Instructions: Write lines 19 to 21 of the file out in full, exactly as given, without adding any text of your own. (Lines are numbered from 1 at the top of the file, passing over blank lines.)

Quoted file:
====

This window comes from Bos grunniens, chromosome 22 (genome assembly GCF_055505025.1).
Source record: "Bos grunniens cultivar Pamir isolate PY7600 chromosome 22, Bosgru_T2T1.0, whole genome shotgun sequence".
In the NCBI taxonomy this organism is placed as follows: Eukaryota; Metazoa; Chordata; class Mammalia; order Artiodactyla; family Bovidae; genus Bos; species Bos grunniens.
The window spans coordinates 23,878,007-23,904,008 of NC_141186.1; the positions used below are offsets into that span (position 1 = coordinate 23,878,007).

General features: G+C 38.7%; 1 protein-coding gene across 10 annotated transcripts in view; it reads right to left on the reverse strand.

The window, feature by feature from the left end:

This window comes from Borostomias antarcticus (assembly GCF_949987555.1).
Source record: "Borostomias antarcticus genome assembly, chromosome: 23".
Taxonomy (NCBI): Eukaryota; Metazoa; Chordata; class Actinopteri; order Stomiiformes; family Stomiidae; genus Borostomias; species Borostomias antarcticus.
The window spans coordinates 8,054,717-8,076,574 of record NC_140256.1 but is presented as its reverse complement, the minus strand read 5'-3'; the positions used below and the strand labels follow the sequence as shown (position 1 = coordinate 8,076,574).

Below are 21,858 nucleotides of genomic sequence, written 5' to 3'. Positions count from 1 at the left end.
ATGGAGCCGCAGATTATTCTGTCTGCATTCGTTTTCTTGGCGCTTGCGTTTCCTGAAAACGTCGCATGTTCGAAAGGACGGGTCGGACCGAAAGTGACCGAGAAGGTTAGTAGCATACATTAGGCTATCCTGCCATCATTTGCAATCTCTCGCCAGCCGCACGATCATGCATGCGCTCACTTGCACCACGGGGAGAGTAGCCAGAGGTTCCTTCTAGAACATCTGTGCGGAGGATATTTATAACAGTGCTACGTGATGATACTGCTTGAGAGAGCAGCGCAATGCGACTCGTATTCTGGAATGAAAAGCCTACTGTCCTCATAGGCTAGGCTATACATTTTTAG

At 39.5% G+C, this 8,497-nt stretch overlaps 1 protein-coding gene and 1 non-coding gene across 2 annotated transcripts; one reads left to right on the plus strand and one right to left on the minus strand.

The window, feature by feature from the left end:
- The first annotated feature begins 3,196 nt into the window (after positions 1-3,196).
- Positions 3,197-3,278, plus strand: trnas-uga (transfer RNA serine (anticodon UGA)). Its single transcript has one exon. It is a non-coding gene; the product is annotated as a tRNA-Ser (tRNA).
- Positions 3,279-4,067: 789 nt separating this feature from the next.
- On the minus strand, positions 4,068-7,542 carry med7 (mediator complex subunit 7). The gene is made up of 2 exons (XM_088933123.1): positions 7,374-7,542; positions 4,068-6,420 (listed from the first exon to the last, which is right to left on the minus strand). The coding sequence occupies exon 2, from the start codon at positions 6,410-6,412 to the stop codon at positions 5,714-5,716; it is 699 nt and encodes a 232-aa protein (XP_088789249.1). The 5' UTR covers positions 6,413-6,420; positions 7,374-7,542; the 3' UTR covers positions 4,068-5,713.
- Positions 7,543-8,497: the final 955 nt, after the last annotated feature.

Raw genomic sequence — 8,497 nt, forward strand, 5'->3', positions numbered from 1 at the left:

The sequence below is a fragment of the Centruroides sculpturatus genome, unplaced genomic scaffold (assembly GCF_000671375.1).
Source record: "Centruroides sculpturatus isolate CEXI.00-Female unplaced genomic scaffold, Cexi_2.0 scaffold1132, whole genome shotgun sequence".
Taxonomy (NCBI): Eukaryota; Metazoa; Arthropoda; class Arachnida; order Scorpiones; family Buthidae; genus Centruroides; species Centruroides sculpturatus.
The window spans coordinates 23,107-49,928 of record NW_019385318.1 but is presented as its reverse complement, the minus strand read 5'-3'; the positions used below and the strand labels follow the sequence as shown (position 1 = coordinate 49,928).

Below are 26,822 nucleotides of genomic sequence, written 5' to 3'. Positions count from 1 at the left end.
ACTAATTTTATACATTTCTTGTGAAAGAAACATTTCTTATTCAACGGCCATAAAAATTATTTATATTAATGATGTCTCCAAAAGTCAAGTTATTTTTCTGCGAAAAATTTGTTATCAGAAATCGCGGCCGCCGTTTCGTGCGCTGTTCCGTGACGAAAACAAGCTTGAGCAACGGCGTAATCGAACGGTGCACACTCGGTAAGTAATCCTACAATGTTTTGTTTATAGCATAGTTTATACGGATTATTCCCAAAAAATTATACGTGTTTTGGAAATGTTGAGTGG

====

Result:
- Positions 7,543-8,497: the final 955 nt, after the last annotated feature.

Raw genomic sequence — 8,497 nt, forward strand, 5'->3', positions numbered from 1 at the left:

The sequence below is a fragment of the Centruroides sculpturatus genome, unplaced genomic scaffold (assembly GCF_000671375.1).